Patios beware, bare feet prefer lawns that fight climate change   

Let lawns capture more carbon and better protect homes from extreme weather events.

Your lawn will fight climate change if you stop spreading conventional (quick-release) fertilizer. Established lawns, like the grasslands of long ago, are usually quite capable of not needing fertilizer. The five pounds per thousand square feet of lawn called for by the industry is excessive. You may ignore the printing on the bag that says to spread Easter, Memorial Day, Fourth of July, Labor Day, and in the fall (like they can't wait until Columbus Day to make the sale).

The fertilizer that people go out and buy or pay a professional lawn care specialist to spread, is spread so thick and frequently that the grass plants are virtually swimming in nitrogen (until it's washed away).  Without it, plants roots go deeper (and no pollutants dirty water). The plants become healthier, more resilient, put on more foliage, and grow in denser. Denser grass plants are more resistant to weeds and pests.  Save on not buying those chemicals, too.

Lawns free of quick-release capture more carbon, put on more foliage, become better sponges retaining and releasing slowly excess water from extreme weather events.  Consider pulling up impervious surfaces and replacing with a healthy lawn.

Patios beware. Bare feet prefer lawns and lawns fight climate change.

Stop over-fertilizing your lawn to stop harmful algal blooms

Nitrogen pollution from lawn fertilizer runoff wreaks havoc on our local waters, ecosystems, and climate. Conventional fertilizer (also known as quick-release) runs off into our watersheds when it rains, resulting in harmful algal blooms. These algal blooms are not only deadly to fish and hazardous for people, they accelerate climate change. When the algae in these blooms die, they create areas of depleted oxygen,"ocean dead zones," unable to support any life.

Not only do algal blooms desecrate our waterways, they also contribute to climate change. From this rotting mess, methane is released into the atmosphere. Global methane emissions are expected to grow 30-90% over the century due to increasing nutrient pollution and algal blooms. Over time, methane emissions from algal blooms are expected to equal a third of our annual CO2 emissions from fossil fuels. Seriously!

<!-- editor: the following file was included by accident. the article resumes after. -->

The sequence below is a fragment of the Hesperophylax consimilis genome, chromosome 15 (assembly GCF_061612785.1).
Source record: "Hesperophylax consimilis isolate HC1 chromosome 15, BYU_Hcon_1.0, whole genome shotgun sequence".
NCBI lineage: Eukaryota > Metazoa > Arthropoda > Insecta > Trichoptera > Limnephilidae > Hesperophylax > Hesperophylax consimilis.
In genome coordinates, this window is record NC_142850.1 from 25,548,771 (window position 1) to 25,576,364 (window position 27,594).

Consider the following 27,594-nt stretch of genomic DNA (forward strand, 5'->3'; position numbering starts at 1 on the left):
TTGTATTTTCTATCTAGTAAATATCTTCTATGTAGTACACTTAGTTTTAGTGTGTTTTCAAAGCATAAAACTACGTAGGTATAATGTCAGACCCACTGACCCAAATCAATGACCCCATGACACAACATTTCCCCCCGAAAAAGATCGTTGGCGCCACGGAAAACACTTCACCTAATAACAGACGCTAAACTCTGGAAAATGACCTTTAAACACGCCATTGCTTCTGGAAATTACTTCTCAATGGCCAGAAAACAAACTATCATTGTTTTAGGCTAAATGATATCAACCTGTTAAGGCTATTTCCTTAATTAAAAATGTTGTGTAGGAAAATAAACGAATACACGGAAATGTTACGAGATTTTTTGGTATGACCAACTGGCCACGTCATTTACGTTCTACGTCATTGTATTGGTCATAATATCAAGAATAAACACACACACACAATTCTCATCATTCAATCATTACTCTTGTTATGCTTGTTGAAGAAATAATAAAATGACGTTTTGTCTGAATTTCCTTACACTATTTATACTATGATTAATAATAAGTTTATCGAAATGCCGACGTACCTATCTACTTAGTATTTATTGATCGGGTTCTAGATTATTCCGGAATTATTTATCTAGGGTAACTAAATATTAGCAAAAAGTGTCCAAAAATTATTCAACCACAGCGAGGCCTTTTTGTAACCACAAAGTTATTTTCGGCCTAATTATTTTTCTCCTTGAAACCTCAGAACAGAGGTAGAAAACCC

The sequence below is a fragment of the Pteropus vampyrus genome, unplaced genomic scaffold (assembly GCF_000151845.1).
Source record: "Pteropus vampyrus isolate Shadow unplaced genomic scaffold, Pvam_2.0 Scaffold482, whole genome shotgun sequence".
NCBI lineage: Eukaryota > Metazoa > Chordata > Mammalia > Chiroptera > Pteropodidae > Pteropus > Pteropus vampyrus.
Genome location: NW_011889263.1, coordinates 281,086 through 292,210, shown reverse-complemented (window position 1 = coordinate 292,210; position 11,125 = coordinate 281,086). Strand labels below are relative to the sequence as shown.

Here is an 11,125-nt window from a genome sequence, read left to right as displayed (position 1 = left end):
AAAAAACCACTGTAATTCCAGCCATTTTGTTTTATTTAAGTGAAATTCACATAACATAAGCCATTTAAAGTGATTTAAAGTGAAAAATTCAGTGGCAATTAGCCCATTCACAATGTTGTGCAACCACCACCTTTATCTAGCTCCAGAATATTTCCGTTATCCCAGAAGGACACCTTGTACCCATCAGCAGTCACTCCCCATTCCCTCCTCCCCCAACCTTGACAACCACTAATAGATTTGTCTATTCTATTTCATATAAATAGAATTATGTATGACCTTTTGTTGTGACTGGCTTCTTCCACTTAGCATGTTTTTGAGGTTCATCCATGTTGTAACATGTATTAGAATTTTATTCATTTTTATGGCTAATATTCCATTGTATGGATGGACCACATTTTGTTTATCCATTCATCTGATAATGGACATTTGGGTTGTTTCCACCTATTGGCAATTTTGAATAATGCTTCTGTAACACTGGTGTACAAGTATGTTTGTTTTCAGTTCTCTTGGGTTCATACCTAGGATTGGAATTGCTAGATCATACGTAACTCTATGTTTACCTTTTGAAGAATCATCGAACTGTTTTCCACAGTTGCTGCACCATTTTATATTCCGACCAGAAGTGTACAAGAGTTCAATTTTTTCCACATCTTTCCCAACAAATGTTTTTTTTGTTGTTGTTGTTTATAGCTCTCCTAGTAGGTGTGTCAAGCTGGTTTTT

By stopping the use of quick-release fertilizer, you can help stop algal blooms with less methane release.

Commit to a cleaner waterways by getting the yuck out.  

The proof is in the green clean lawns of Falmouth

Falmouth passed a bylaw prohibiting the use of quick-release fertilizer on lawns after 16 striped bass and a horseshoe crab were found dead, having swum in to an ocean dead zone in Little Pond in July 2012.  Since Falmouth acted there has not been another fish kill. And, no surprise, Falmouth lawns are just as green as the lawns in neighboring towns that spread three to five pounds of quick-release. Save money while saving fish. What's not to like about Falmouth's Bylaw?.*

*The fertilizer industry was so outraged by the Falmouth Bylaw that they convinced the state office of the attorney general to prohibit towns from directing lawn care or establishing how close to waterways one could fertilize.  The Falmouth Bylaw is the one exception that survives because the local state senator was Therese Murray and the Senate President put the lawn care bylaw into the state's budget bill.

Slow-release fertilizer, in modest amounts spring or fall, feeds grass over time while roots go deep.

Slow-release fertilizer consists of bits of nitrogen surrounded by a smooth polymer that dissolves slowly over time when there is moisture.  During dry spells or winter when the grass is dormant the nitrogen remains bound up. It is there when the grass needs it.

Conventional fertilizers for lawns are much like feeding children a high sugar breakfast, they'll consume it quickly and be hungry before lunch.  Slow-release fertilizer is like a high protein breakfast that will last for much longer. For grass in New England it could be months, unless it's a wet summer.  Then the grass may grow more and capture more carbon.

Use only 100% slow-release fertilizer such as the one pictured above because all of it will benefit the grass over time and zero percent can wash away from the grass.  The polymer that is encasing the nitrogen bits is fortified with eleven essential nutrients primarily for soil microbes.

For healthier soils, especially for lawns inundated by quick-release fertilizer, consider applying a half pound per thousand square feet of lawn of slow-release fertilizer.